I’ve already previously discussed how a Full Table Scan can sometimes be the most effective execution path for reading a relatively small proportion of all rows (< 1%). Thought I might quickly discuss how an index can be the most effective execution path for reading a relatively high proportion of rows.
Such as 100% of all rows.
There is no magic number or proportion from which Oracle will somehow magically switch to using a FTS. If an index access path has a lower cost, it will be selected over the more expensive FTS and the associated percentage of rows retrieved can potentially be anywhere between 0% and 100% of all rows.
Typically, reading a large percentage of rows is considered the exclusive domain of the Full Table Scan, however there are various scenarios in which the costs of reading all rows via an index is actually the cheaper alternative. Here are just a few examples.
Perhaps the most obvious example is when we’re only interested in columns that can all be found within an index. In this case, if the index segment is smaller than the parent table segment (which in most cases it is), then Oracle can treat the index as being some kinda “skinny” version of the table and perform a multi-block Index Fast Full Scan without having to subsequently visit the table segment at all.
This simple Index Fast Full Scan Demo shows how a query that only references columns in an index can use the index to retrieve 100% of all rows in the table.
Another example is where the table segment is very poorly fragmented with lots of deleted space. A FTS will need to read all table blocks below the High Water Mark (HWM), including potentially many mostly or totally empty table blocks. If these costs are excessive and the remaining rows can be more efficiently accessed via an index, in extreme cases it might be more efficient to read all rows via the index than via a FTS. Yes, the table segment should probably be reorganised via say a Move or Shrink command if the deleted space is not going to be reused any time soon, however until this has been performed, it could very well be more efficient to access 100% of data via an index.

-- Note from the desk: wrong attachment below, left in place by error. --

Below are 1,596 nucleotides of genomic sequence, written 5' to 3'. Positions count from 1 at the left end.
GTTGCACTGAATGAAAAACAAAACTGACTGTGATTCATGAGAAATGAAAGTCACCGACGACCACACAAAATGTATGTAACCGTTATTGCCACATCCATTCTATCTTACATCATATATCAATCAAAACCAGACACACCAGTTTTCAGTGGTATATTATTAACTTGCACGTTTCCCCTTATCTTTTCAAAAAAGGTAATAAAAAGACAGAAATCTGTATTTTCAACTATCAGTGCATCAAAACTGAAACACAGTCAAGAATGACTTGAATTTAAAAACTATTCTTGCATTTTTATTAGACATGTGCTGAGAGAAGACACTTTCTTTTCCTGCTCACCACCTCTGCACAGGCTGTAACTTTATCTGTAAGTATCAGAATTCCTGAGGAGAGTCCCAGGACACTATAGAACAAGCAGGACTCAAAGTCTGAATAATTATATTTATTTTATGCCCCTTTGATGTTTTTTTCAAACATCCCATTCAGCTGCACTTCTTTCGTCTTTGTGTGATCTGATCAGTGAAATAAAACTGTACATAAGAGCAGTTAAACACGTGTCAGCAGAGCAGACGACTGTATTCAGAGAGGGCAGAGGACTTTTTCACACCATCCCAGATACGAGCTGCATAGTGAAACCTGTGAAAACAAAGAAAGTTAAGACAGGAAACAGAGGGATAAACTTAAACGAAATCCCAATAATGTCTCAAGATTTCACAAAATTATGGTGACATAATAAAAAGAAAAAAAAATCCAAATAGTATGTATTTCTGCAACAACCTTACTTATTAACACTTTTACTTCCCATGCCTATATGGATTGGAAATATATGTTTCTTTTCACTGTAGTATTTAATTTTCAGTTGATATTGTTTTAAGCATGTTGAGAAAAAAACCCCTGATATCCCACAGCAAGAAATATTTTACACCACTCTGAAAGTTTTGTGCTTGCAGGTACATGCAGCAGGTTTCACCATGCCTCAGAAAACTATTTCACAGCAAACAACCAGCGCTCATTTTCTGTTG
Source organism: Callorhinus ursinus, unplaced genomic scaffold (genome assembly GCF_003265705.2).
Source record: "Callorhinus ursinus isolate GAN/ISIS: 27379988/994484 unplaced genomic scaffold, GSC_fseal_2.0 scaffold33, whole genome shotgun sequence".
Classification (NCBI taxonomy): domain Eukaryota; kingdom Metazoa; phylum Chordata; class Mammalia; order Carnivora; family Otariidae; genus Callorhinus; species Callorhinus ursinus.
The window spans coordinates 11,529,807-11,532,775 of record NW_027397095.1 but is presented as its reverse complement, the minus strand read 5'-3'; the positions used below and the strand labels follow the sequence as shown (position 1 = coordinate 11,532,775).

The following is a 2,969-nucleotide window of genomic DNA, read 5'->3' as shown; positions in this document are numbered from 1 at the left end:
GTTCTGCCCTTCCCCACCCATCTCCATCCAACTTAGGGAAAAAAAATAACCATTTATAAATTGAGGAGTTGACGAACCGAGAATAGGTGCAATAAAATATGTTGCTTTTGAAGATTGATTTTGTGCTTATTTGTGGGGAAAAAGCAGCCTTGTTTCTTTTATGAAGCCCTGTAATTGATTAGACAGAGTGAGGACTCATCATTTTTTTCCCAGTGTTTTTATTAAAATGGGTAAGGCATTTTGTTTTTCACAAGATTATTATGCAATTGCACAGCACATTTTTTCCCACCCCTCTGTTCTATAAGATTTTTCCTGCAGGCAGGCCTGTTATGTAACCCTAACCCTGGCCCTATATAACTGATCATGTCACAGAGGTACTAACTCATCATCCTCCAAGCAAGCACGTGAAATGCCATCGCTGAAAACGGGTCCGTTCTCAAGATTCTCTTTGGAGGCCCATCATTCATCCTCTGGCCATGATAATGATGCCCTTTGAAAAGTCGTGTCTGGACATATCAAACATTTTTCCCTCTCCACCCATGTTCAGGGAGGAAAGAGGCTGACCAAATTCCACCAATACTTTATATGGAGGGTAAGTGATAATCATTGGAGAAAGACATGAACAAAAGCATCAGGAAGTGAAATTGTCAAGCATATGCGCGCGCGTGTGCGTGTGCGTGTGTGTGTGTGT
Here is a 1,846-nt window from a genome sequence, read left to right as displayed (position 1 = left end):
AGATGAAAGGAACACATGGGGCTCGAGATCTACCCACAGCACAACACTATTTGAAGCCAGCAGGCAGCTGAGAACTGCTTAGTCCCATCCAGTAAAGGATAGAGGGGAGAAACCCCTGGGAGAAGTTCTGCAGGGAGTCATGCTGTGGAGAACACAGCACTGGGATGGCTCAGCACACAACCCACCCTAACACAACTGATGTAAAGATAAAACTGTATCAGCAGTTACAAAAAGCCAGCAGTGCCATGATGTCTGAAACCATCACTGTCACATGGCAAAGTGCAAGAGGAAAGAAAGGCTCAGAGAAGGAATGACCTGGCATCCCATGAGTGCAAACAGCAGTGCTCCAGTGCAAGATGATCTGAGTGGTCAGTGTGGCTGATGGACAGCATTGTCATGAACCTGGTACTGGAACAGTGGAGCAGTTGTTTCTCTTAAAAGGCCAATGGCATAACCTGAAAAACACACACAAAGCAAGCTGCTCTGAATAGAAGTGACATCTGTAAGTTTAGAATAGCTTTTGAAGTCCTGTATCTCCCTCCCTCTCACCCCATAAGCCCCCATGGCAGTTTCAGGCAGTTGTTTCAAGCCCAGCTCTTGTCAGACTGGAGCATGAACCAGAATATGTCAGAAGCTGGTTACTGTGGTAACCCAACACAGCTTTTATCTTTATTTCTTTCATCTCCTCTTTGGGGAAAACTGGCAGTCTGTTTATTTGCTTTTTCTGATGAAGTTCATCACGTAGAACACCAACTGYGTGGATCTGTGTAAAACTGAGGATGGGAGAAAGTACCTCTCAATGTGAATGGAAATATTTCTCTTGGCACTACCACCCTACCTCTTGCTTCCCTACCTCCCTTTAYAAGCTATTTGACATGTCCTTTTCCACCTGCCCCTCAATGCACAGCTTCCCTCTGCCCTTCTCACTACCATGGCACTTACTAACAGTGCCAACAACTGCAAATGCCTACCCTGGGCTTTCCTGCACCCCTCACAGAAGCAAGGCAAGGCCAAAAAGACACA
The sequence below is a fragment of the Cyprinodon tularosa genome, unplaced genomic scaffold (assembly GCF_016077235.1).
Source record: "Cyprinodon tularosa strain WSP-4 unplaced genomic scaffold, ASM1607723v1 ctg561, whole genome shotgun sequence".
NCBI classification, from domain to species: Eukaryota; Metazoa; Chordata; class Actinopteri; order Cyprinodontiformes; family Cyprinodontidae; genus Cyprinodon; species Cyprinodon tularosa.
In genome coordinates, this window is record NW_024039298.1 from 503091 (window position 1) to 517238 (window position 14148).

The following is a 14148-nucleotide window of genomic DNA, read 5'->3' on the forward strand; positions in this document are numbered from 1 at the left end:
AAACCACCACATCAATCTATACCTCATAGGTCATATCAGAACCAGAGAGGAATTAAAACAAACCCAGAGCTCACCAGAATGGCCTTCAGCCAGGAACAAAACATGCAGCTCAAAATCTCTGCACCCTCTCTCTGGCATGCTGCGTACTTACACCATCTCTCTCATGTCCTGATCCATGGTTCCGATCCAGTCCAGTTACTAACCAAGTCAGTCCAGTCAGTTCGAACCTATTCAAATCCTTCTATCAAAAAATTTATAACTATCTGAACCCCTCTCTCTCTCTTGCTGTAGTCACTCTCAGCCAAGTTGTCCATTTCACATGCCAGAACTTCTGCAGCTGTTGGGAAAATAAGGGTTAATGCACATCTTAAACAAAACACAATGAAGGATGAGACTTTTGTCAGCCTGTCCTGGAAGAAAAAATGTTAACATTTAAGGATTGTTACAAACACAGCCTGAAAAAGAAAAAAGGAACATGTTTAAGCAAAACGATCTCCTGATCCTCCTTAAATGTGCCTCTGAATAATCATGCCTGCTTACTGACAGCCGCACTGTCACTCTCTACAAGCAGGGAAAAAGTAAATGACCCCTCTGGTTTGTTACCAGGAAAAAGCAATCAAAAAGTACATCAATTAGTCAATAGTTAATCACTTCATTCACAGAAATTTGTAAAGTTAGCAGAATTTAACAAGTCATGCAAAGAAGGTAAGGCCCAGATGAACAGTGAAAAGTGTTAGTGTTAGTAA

This extreme Poorly Fragmented Table Demo highlights how an index can be most efficient in retrieving 100% of all rows in a table, if the table is badly fragmented with lots of deleted space.
Yet another example is when the index could be used to avoid a possible sort. Index entries are always stored in the order of the indexed columns (except for Reverse Key Indexes). Therefore by reading the data via an index, all data will be retrieved in the order of the index. If this order matches the specific required order due to a ORDER BY clause, then Oracle does not need to perform the sort operation. In some cases, especially when the index has an excellent Clustering Factor, it might be more efficient to retrieve 100% of all data via an index and avoid the sort than use a FTS followed by a sort.
This tiny extract from my index internals seminar shows a simple Index and Sort Demo whereby the CBO decides to use the index to retrieve 100% of all data as it prevents Oracle from having to perform an expensive sort.
You begin to get the idea …
In summary, an index can of course can be most effective when retrieving just the 1 row (0 rows even) but it can also be most effective when retrieving up to 100% of all rows in a table as these simple examples illustrate.
The next time someone asks at what point or percentage will Oracle no longer consider using an index, we now all know there is no magic number and that it all entirely depends on many many factors which ultimately determine the relative costs of all possible access paths.